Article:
Social Engineering: How to Beat the Bad Guys

A Well-Educated - and Wary -- Staff is Your Best Defense
Social Engineering: How to Beat the Bad Guys
Earlier this month, a criminal posed as Barclays Bank chairman Marcus Agius to get a Barclaycard from call center processing staff. Armed with the new card, he then walked into a London Barclays branch and withdrew 10,000 pounds. The criminal may have obtained personal details about the chairman online to get the card. Barclays said that the fraud was able to be perpetrated because of human error, and that security procedures were not followed.

Around the same time, employees at two Washington, D.C. area banks turned over more than $850,000 to a man impersonating a cash courier. Dressed in the same courier uniform, complete with badge and a holstered gun strapped to his waist, he told employees he was 'filling in for the regular guy.'

These are but the two most recent and public examples of Social Engineering - one of the oldest and boldest security threats. The crime is timeless, but as the above examples show - it isn't going away anytime soon.

Among the leading causes of Identity Theft, Social Engineering revolves around getting the employee or customer to do something that they're not supposed to do, or "bending the rules" just once to allow someone access to a document or account.

Social Engineering ploys lead to electronic theft of sensitive information, which is a leading cause of certain types of fraud, including credit card, debit/ATM card and bank account transfer fraud.

"All sensitive electronic data needs to be protected, but institutions should be aware that the low hanging fruit for the criminals is electronic card and checking account numbers, as well as user IDs and passwords for online financial accounts," says Avivah Litan, distinguished analyst at Gartner.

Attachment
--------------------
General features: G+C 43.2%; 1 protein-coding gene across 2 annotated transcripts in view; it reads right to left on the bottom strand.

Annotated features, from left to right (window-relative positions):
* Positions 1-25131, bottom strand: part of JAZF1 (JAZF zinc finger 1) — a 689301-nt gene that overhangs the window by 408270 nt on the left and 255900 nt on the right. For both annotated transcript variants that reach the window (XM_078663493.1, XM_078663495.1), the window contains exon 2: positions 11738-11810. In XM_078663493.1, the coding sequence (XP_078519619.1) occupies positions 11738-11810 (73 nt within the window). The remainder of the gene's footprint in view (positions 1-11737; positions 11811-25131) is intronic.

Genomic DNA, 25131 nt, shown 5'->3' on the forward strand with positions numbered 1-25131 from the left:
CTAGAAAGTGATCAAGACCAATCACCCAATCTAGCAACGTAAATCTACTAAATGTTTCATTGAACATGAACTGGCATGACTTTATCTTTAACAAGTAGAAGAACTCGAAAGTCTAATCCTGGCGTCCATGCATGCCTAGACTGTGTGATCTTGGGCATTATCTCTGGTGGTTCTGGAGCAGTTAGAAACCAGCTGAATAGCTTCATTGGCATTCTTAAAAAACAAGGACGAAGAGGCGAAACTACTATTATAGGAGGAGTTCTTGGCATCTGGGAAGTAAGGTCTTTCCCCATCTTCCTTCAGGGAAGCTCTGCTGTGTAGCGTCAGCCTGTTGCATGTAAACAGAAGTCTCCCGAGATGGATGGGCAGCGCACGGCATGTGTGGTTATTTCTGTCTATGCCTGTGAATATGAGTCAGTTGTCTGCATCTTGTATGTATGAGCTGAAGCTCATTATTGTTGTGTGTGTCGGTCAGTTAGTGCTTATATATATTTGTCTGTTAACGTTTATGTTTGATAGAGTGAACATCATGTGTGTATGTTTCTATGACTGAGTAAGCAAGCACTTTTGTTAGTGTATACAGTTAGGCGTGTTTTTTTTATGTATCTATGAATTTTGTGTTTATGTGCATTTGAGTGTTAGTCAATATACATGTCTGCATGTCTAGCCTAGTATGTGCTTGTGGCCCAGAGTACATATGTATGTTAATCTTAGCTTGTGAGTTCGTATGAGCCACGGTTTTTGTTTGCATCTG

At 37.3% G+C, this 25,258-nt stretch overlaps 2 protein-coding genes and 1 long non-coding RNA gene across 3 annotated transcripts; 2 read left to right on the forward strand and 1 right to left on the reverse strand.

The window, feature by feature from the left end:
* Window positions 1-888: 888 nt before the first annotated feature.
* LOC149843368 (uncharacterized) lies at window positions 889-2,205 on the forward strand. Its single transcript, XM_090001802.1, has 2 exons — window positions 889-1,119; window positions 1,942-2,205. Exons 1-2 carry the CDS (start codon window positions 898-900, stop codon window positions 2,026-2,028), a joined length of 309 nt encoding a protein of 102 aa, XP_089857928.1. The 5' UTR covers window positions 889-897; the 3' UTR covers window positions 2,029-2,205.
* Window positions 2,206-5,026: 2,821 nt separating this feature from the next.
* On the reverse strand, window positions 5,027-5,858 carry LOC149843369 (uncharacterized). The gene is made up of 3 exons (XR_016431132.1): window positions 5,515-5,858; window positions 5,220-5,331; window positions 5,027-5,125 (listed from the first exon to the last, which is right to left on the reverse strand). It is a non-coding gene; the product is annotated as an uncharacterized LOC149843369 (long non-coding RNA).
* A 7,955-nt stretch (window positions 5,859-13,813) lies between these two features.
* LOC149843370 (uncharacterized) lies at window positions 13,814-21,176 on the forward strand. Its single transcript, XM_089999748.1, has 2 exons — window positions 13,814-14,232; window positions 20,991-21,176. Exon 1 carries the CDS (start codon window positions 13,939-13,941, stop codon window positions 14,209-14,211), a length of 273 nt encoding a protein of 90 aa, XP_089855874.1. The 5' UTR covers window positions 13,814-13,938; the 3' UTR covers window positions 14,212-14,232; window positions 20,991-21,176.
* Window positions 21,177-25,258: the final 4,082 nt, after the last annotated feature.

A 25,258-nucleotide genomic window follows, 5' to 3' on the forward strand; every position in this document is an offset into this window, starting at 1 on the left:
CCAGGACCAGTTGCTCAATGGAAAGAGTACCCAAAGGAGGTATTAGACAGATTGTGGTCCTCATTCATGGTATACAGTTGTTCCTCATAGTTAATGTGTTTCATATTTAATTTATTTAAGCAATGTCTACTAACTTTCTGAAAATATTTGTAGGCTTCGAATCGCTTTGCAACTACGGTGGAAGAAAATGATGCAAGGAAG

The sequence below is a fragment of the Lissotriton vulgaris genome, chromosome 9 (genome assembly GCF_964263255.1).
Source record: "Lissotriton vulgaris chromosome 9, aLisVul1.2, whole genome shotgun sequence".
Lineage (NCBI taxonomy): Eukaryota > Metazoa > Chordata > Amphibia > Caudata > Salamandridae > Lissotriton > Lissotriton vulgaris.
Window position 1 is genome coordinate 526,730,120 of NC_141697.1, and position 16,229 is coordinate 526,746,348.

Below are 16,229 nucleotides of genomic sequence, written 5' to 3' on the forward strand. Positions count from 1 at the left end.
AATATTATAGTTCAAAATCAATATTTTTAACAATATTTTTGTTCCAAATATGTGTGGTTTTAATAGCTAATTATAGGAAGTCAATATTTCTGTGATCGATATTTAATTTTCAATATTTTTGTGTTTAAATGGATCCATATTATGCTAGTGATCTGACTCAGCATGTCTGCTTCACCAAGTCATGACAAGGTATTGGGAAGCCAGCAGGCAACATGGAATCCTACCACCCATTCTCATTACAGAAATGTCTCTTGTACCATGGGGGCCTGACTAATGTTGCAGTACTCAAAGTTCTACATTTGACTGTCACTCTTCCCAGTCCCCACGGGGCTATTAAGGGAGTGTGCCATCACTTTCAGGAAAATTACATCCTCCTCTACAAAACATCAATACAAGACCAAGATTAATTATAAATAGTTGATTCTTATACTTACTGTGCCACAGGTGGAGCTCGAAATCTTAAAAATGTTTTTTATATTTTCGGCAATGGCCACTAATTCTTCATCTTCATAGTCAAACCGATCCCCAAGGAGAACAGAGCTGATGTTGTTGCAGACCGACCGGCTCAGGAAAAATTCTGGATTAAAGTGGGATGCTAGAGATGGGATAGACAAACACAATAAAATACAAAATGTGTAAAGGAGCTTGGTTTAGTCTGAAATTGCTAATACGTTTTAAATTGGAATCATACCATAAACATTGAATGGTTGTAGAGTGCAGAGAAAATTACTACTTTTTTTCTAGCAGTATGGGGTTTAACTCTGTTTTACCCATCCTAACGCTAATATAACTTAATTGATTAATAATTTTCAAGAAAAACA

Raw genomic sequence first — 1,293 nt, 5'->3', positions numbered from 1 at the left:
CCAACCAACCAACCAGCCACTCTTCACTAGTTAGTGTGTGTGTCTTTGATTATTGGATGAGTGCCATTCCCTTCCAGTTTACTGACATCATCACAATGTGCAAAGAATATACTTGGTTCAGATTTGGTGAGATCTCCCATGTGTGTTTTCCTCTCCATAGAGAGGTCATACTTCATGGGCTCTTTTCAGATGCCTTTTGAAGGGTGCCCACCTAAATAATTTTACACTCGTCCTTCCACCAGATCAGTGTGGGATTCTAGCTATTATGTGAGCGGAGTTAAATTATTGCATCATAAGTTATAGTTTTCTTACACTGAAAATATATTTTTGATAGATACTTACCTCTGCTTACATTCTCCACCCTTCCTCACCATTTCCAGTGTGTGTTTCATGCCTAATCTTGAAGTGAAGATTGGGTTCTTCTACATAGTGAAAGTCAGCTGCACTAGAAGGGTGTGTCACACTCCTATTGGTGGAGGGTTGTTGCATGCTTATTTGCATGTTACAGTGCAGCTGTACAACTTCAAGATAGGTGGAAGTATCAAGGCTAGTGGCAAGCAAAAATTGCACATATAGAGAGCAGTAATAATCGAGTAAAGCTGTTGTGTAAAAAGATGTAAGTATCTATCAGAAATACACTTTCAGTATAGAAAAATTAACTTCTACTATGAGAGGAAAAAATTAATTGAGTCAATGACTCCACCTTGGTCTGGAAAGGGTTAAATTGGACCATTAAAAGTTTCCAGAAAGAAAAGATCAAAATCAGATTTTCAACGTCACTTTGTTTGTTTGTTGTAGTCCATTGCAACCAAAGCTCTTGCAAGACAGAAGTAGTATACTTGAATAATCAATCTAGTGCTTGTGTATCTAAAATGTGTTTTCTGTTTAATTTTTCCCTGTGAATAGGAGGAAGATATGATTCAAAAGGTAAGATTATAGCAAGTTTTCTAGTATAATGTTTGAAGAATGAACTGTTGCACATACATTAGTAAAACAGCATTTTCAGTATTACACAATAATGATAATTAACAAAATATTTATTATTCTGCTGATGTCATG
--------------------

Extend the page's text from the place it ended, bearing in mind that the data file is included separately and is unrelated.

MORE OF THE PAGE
A Scam by Any Other Name

Years ago, a social engineer may have been named a con artist, flim-flam man or a grifter. They've been around for a long time. The common denominator is that social engineering, grifting, and the con game all require that the criminal understand how people work and, more importantly, that they understand human vulnerabilities, says Dr. Eric Cole, an independent information security expert and author.

One of the reasons hackers are so good at what they do technologically is that they understand how computers, software and networks work, and, in turn, they can learn what their vulnerabilities are. The act of Social Engineering is probing an institution's vulnerabilities on the human side.

"As long as there are people, Social Engineering will be the number-one path of choice that criminals will go down chasing data and money," Cole says.

No matter how Social Engineering is described, it is a practice of gathering reconnaissance on targets that will increase the chances of accessing desired information that can be used to bypass security measures and ultimately compromise the targeted computers and networks.

Tricks of the Trade - and How to Foil Them

Despite the perceived technological sophistication of those we call crackers (and, less accurately, hackers), even the most technologically sophisticated cyber criminals will try to gain unauthorized access in the easiest ways possible.

The successful social engineer relies on a toolbox full of tricks that can hack away at the psychological traits we all share. These traits include human desires to be:

  • helpful or friendly
  • competent in our positions
  • trusting of other people
  • advancing our own cause and career
  • attractive to those we admire or desire
  • perceived as a team player
  • avoiding bad consequences for ourselves or others

But bad people are bad people, and they will want to exploit an employee's goodness. Your employees should routinely verify:

  1. With whom they are talking and,
  2. That they are entitled to the information they are requesting.